No rakes, no excuses
Former European Tour pro Ricky Willison wants to start a campaign to get golfers to take better care of bunkers even if we can't use rakes because of coronavirus protocols.
I’m right behind him.
It’s embarrassing the state of some bunkers post lockdown. There are times when it looks as though a herd of elephants have stampeded through some sand traps. How anyone who calls themselves a golfer can leave a bunker full of footprints is beyond me.
Those who previously blamed visitors for not taking better care of courses have been found out. Unfortunately, it's obvious every club has a minority of members who just don’t seem to care.
The ex-Walker Cup player, now the head professional at Ealing Golf Club in West London, says:
“We need a campaign ... because to be honest it’s disappointing how some people leave a bunker. And I’m not sure they know how to without a rake.”
Willison then spends just 20 seconds showing the best way to smooth over a bunker without using a rake.
I just wish the minority of golfers who trample every which through sand as if they were trying to leave abominable snowman footprints would watch and learn. I mean it’s not rocket science. As Willison says to end the clip:
“Leave the bunker as you would expect to find it yourself.”
The very first law in the 24 Rules of Golf makes that point explicitly. Taking care of the course is covered under Rule 1.2, Standards of Player Conduct. It states:
“All players are expected to play in the spirit of the game by:
“Taking care of the course – for example, by replacing divots, smoothing bunkers, repairing ball marks, and not causing unnecessary damage to the course.”
There it is in black and white, right at the start of the rule book. Yet some golfers seem to think it’s okay not to even bother trying to smooth their foot prints or the gouge they leave trying splash their ball out of sand.
Things are so bad the R&A is allowing clubs to:
“Introduce preferred lies in bunkers, for example allowing a place in the bunker within one club-length not nearer to the hole than where the ball came to rest.”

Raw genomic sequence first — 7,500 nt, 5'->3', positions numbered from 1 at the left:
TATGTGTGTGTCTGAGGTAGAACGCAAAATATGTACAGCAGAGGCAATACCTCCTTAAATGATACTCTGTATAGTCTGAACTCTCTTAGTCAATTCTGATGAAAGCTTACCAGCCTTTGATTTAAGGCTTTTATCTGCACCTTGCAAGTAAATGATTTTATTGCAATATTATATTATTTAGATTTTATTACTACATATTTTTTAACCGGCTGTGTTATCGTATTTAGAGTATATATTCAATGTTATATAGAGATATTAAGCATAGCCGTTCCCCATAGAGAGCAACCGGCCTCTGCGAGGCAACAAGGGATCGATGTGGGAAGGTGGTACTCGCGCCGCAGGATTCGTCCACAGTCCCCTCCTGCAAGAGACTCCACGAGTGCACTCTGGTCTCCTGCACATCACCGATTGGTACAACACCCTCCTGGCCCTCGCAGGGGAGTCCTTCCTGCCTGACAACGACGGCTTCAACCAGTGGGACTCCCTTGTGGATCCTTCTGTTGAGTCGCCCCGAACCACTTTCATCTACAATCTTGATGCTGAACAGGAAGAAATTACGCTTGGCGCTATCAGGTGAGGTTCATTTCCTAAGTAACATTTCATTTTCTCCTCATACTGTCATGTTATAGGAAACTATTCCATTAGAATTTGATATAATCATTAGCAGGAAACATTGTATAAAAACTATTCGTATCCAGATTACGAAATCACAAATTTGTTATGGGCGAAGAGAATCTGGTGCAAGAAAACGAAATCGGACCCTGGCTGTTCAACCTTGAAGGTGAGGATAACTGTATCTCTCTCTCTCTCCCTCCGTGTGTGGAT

It may seem like a practical measure since many groups within clubs were already taking preferred lies in the sand. However, it just encourages those too lazy to smooth their footprints to keep being lazy. The thinking becomes, well if those behind get to prefer their lies, then why bother. Er, because it’s not in the spirit of the game. That’s why.
So I’m all for Willison’s campaign. No rakes, no excuses. It doesn’t take long to repair the damage you’ve left. Oh, and while we’re at it. About those pitch marks……
Great name, great player, sad story
I got a quite a few emails/tweets after yesterday’s blog suggesting interesting names in golf. Here’s a short selection: Domingo Hospital, Kermit Zarley, Brandel Chamblee, Rod Bastard, Densmore Shute, Rod Funseth, Shankar Das, Thomas Mulligan, Bronson Burgoon and many more.
And the winner is: Sewsunker Sewgolum. Thanks to regular reader Neal Stewart for reminding me of Sewsunker "Papwa" Sewgolum. Not sure why I didn’t have Sewgolum on my original list.
Not only did this South African born golfer have a great name, he played the game a wee bit differently too. Sewgolum came from a poor background and started life as a caddie. He taught himself to play left hand below right. He made it work. Sewgolum won three Dutch Opens, 1959, 1960 and 1963. He won the Natal Open twice, in 1963 and 1965. He finished 13th in the 1963 Open Championship at Royal Lytham.
That Sewgolum was able to do this was some feat. As a black man, he was initially not allowed to compete in his home country. He managed to play in the 1963 Natal Open at Durban Country Club only after organisers submitted to pressure to allow him to play.
There’s a famous photo of Sewgolum being awarded the trophy in the rain. Under South Africa’s apartheid laws, Sewgolum was not allowed inside the clubhouse. A year after winning the 1965 Natal Open, he was banned from playing or even attending golf tournaments in his homeland. He also had his passport taken from him so he couldn’t travel abroad.
Sewgolum died a poor man in 1978 at age 48. His is an incredible story, one that could have been so much happier had he grown up in a different age and not under the brutal apartheid regime.
#JustSaying: “If God wanted you to putt cross-handed, he would have made your left arm longer." Lee Trevino